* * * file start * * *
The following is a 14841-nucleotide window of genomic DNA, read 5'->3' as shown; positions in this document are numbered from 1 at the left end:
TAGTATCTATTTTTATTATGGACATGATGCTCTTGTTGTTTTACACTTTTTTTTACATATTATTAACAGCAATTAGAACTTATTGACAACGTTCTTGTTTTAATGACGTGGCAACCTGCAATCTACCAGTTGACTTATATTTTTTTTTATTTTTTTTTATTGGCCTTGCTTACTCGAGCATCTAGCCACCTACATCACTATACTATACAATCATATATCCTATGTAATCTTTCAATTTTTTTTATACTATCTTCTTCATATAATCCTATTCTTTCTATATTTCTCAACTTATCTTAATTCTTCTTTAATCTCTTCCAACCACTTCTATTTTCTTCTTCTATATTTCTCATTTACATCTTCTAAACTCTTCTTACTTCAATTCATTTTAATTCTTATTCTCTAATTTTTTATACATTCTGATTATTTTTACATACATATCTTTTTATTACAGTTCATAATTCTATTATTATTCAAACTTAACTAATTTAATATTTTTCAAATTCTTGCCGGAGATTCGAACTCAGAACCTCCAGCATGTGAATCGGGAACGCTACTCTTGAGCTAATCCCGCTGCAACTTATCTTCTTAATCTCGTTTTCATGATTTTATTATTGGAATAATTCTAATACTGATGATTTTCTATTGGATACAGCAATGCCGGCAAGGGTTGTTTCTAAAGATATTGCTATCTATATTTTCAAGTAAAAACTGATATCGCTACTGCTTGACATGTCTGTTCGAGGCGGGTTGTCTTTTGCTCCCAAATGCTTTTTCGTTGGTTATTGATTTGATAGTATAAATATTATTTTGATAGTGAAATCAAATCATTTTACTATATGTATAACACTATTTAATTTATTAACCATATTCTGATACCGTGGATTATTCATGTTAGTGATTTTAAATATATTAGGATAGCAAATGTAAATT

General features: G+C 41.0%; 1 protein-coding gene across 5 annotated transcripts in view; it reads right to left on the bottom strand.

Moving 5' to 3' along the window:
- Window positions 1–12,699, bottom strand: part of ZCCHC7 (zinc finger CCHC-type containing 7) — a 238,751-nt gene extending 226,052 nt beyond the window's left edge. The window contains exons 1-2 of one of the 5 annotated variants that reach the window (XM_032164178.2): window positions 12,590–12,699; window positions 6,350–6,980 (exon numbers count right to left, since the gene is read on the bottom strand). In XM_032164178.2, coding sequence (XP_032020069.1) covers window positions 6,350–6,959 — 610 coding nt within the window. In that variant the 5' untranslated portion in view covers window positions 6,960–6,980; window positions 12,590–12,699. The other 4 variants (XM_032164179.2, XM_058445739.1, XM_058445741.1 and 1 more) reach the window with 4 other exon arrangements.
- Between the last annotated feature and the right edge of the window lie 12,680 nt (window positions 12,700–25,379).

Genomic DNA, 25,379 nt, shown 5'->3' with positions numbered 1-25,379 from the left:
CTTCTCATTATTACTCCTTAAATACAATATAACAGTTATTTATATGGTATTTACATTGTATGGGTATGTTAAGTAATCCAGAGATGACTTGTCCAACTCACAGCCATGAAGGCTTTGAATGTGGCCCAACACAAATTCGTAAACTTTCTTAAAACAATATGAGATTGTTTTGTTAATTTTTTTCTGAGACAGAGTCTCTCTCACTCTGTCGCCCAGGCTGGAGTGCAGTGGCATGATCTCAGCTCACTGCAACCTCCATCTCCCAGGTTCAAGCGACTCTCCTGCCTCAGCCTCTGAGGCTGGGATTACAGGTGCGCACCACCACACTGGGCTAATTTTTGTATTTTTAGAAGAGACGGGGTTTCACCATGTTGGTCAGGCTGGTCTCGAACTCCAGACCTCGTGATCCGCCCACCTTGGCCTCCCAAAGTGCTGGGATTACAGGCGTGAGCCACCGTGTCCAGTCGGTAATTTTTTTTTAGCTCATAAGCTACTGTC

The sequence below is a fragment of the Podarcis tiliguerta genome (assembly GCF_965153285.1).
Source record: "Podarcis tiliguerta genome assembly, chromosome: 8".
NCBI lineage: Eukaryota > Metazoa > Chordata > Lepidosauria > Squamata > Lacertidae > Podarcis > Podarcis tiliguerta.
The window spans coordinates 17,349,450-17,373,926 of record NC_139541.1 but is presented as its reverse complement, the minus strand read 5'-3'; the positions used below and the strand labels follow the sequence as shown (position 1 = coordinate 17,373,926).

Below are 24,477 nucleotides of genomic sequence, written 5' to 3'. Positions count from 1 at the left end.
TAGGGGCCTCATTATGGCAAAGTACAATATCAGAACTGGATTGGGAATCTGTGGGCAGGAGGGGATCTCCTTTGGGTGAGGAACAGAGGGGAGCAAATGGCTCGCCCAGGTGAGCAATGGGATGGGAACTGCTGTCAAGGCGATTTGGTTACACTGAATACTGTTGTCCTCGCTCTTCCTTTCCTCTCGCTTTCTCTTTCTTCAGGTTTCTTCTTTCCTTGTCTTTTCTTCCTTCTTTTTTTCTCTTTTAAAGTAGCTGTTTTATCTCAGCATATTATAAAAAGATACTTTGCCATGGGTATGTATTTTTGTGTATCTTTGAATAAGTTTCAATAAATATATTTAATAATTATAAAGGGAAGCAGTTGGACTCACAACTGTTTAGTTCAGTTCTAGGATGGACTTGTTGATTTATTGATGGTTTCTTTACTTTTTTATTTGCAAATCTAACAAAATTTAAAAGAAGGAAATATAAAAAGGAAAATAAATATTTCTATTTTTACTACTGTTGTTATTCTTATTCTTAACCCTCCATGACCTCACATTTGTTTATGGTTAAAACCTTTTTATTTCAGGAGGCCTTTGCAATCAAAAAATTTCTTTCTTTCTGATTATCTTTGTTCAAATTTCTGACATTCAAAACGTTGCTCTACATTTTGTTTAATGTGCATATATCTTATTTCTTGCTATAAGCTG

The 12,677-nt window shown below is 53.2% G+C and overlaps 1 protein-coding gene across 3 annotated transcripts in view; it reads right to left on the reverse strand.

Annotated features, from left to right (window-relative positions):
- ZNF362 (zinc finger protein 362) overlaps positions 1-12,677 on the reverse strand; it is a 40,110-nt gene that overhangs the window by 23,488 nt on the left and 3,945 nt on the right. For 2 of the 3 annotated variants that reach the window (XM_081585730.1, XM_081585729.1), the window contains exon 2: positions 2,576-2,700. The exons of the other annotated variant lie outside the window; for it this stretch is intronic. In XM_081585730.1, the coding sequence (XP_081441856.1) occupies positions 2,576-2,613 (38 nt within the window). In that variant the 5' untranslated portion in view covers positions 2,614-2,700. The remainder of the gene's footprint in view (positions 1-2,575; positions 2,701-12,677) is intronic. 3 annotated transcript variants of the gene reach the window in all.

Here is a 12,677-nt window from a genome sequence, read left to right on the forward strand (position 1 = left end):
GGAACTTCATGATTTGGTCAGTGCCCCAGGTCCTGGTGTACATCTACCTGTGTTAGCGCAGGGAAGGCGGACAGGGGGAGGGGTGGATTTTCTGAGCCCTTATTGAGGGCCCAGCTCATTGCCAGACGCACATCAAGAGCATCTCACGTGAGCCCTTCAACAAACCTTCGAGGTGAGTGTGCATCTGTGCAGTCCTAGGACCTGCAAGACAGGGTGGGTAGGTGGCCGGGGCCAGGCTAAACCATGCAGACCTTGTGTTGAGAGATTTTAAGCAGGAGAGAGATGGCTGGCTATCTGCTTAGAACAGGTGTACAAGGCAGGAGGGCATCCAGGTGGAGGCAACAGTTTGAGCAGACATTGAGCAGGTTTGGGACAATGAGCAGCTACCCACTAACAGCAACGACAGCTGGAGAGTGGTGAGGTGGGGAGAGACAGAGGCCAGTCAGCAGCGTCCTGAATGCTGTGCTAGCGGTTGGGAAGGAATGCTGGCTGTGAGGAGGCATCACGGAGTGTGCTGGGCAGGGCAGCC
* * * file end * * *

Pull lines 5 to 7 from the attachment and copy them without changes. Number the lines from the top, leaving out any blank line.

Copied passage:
- Window positions 1–12,699, bottom strand: part of ZCCHC7 (zinc finger CCHC-type containing 7) — a 238,751-nt gene extending 226,052 nt beyond the window's left edge. The window contains exons 1-2 of one of the 5 annotated variants that reach the window (XM_032164178.2): window positions 12,590–12,699; window positions 6,350–6,980 (exon numbers count right to left, since the gene is read on the bottom strand). In XM_032164178.2, coding sequence (XP_032020069.1) covers window positions 6,350–6,959 — 610 coding nt within the window. In that variant the 5' untranslated portion in view covers window positions 6,960–6,980; window positions 12,590–12,699. The other 4 variants (XM_032164179.2, XM_058445739.1, XM_058445741.1 and 1 more) reach the window with 4 other exon arrangements.
- Between the last annotated feature and the right edge of the window lie 12,680 nt (window positions 12,700–25,379).

Genomic DNA, 25,379 nt, shown 5'->3' with positions numbered 1-25,379 from the left: